By Max Clarke

BBC news should better distinguish established fact from opinion, an independent review into the corporation’s reporting has ruled.

The review found BBC content "high quality…clear, accurate and impartial", though found that in an effort to air different sides on a debate, the corporation had often pandered to those whose opinions differed from the status quo.

The review also recommended the BBC must also enable greater collaboration between science programme makers across the corporation, as well as widening the pool of sources for stories by increasing contact with the scientific community. To achieve this, the BBC will recruit and appoint a Science Editor and will create a pan-BBC science forum to meet and share information bi-annually.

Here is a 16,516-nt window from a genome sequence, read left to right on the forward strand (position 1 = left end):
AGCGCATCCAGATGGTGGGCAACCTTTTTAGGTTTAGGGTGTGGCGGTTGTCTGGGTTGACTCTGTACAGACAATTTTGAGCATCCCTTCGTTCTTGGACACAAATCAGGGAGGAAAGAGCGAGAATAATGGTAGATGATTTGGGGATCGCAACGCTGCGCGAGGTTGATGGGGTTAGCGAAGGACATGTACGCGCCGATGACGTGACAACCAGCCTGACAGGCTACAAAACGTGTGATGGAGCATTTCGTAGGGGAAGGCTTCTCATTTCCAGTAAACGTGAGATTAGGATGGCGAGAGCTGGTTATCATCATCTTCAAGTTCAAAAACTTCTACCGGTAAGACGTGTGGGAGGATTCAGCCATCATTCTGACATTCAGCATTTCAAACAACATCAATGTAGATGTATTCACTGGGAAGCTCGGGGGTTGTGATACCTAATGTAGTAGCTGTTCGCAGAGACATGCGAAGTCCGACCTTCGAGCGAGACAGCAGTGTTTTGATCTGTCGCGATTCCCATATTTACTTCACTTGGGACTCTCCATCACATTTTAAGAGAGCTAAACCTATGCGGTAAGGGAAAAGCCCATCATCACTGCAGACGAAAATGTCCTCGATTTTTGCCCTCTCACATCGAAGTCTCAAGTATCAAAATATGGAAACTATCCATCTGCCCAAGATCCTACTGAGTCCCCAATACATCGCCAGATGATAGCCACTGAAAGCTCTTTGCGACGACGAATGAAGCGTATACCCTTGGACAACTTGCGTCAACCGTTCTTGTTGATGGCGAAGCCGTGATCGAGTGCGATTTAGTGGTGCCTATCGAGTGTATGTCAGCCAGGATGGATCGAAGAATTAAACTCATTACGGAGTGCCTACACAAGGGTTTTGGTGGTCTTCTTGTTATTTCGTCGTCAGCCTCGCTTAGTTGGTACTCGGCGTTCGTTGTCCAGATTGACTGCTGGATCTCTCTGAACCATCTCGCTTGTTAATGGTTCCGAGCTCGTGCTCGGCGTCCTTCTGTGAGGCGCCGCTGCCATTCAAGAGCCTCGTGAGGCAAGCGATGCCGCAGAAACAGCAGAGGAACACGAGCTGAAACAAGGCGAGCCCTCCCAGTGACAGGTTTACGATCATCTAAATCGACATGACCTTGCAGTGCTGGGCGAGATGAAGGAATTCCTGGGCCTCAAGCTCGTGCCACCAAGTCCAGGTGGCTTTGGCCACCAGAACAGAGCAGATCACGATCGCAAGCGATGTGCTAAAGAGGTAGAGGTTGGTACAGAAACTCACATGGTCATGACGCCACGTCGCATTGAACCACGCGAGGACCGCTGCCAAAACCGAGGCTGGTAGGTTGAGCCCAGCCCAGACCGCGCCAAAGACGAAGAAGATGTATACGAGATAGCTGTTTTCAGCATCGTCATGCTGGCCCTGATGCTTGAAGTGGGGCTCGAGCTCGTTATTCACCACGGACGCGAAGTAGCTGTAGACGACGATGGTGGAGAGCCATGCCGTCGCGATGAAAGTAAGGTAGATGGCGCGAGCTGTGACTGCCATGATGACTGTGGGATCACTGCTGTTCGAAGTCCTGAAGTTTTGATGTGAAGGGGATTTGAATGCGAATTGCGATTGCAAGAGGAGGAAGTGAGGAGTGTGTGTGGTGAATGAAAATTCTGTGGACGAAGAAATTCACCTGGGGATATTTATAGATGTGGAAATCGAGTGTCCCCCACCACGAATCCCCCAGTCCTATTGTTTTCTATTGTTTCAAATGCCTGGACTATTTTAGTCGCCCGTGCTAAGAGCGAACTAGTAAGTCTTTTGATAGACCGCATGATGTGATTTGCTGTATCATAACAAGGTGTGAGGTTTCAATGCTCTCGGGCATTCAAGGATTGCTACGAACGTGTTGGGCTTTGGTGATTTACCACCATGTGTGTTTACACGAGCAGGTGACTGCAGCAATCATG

"Without in any way compromising journalistic rigour and scrutiny, the BBC must take extra care to be duly impartial when covering science so that the audience are clear about the difference between established facts and opinions,” said Alison Hastings, Chair of the Trust's Editorial Standards Committee, who led the review.

“The new Science Editor will join other editors to become a figurehead and an ambassador for their specialism, and the BBC will also look at making adjustments to its newsgathering and information sharing in order to further improve its coverage."

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